Dopamine Receptor Agonists In Parkinson S Disease Patients Biology Essay

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What insights into the role of personality and addiction have been obtained from the study of the behavioural effects of dopamine receptor agonists in Parkinson's disease patients?

Parkinson's disease has always been a mystery; its precise cause is unknown. It is believed to be either environmental, genetic or a combination of both factors. What is more of mystery is that once PD patients are put on dopamine agonists that is supposed to restore the levels of the depleted dopamine in the brain regions, some of them seem to develop this dramatic addiction to their medication and exhibit a shift in personality. Some also start gambling or become addicted to it, despite being aware of the negative consequences of their actions…still they persist. This is believed to be caused by the medication and its effect on dopamine in the brain. After assessing the major underlying factors believed to be responsible, I concluded that just like the cause of the disease, a combination of factors could be responsible for this mystery; elevated dopamine levels alone was not sufficient a reason. A combination of increased expression of D3 receptors in the brain and the DA (Dopamine agonists) drug pramipexole could be the solution to this mystery.

Keywords: Parkinson's Disease, Dopamine agonists, Gambling, Addiction, D3

Receptor, Pramipexole.

Chapter 1: Introduction

There are several diseases of the brain, such as CJD and Alzheimer's but only a few cause the loss of neurons. One of the best known of this type is Parkinson's disease. It affects about 1% of people over the age of 50 (Bear et al, 2001)

Its major symptoms are characterized by hypokinesia ; this involves slowness in movement (Bradykinesia), tremors in hands and jaw and ( akinesia) difficulty initiating movement. (Bear et al, 2001)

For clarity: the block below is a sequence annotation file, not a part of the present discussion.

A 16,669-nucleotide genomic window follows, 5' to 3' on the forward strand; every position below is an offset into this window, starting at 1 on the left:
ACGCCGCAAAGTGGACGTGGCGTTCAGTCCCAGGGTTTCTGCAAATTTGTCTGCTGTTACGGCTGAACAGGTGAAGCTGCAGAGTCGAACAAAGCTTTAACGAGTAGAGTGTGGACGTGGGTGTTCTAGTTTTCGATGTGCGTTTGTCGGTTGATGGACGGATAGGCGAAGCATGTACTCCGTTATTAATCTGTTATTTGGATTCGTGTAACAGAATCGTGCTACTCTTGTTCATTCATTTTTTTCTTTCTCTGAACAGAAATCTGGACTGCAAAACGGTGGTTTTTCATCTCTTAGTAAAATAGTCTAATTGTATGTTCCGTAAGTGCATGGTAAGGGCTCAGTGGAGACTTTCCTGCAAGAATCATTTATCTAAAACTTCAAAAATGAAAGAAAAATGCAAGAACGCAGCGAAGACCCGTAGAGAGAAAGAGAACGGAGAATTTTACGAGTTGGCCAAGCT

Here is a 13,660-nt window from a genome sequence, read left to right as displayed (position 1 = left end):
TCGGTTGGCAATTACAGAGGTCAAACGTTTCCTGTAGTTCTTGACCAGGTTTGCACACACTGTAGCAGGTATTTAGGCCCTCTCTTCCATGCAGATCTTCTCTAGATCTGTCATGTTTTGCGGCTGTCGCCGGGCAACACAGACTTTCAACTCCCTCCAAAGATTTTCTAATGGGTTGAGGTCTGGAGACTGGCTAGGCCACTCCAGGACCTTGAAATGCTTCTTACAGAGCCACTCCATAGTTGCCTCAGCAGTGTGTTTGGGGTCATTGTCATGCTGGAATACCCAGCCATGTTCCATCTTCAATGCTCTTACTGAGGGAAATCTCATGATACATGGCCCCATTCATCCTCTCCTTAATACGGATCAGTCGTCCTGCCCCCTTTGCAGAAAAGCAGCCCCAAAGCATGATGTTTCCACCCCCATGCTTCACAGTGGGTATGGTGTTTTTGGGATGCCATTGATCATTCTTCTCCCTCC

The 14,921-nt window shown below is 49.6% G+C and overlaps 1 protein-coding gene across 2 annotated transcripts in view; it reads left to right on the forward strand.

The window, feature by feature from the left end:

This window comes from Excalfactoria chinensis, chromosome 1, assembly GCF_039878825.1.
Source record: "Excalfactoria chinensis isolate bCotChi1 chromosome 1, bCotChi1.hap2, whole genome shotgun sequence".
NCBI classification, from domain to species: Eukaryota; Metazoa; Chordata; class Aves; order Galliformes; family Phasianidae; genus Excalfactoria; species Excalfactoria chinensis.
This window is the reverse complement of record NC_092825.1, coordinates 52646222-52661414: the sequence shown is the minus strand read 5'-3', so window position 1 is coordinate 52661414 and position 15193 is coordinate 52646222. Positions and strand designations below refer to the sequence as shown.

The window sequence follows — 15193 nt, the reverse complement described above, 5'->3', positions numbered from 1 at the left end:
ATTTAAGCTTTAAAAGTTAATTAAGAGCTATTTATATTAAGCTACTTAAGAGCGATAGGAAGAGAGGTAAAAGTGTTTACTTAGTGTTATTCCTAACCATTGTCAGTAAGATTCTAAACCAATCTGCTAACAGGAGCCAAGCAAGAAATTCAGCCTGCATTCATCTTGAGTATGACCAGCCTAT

In his essay "Essay of the Shaking Palsy", Physician James Parkinson first enlightened the world of this movement disorder by describing its general characteristics. Very little was known about Parkinson's disease (PD) then, but through research and better resources, we now know a lot more but still not enough to find a cure.

Parkinson's disease affects neurons in a part of the brain called the substantia nigra. These neurons mainly produce the neurotransmitter Dopamine, in Parkinson's, up to 80% of these neurons may be non-functional and this declines the striatal dopamine levels by up to 80% of its normal levels. (Meyer. J.S. and Quenzer, L.F,1997) which causes the symptoms Dr J Parkinsons originally identified (Parkinson's J. 2002).

Fig 1: Dopaminergic system showing the substantia nigra.

F:\project final draftsss\2010-04 (Apr)\2010-04 (Apr)\scan0002.jpg (Taken from Bear et al, 2001)

The main aim of most therapies for Parkinson's disease is to enhance the level of dopamine being produced by the remaining cells in the substantia nigra, this was initially done by using a precursor of dopamine called L-Dopa but its effectiveness is reduced after awhile. That led to the development of Dopamine agonists such as Pramipexole and Ropinirole as alternative treatment. Oddly, it has been found that some patients develop personality and behavioural changes such as pathological gambling and hyper-sexuality (Dagher, A and Robbins. TW. 2009) as a result of the medications they are taking. However, this phenomenon appears only in about 8% of PD patients. (Ferris J, 1996)

Figure 2: The diagram below shows neuron releasing dopamine from the ventral tegmental area (VTA). The dopamine acts on the D1 and D2 receptors on the neuron in the nucleus accumbens (NA)

(Taken from Trevor W. Robbins & Barry J. Everitt, 1999)

Chapter 1.1: Parkinson's disease: How, what and why?

It's believed that oxyradical- induced oxidative stress is responsible for the damage caused to dopamine neurons in the brain. Oxyradicals are very reactive and if allowed to build up, they can cause damage to the neurons. (Meyer. J.S. and Quenzer, L.F,1997)

Histopathological examination of the brains of PD patients revealed that degeneration or loss of neurons in the substantial nigra was the root of Parkinson's disease. Substantia nigra means "black substance" because it appears black but in PD patients the loss of pigmented neurons means this black substance is no longer black when stained (Fig 6) (Meyer. J.S. and Quenzer, L.F,1997)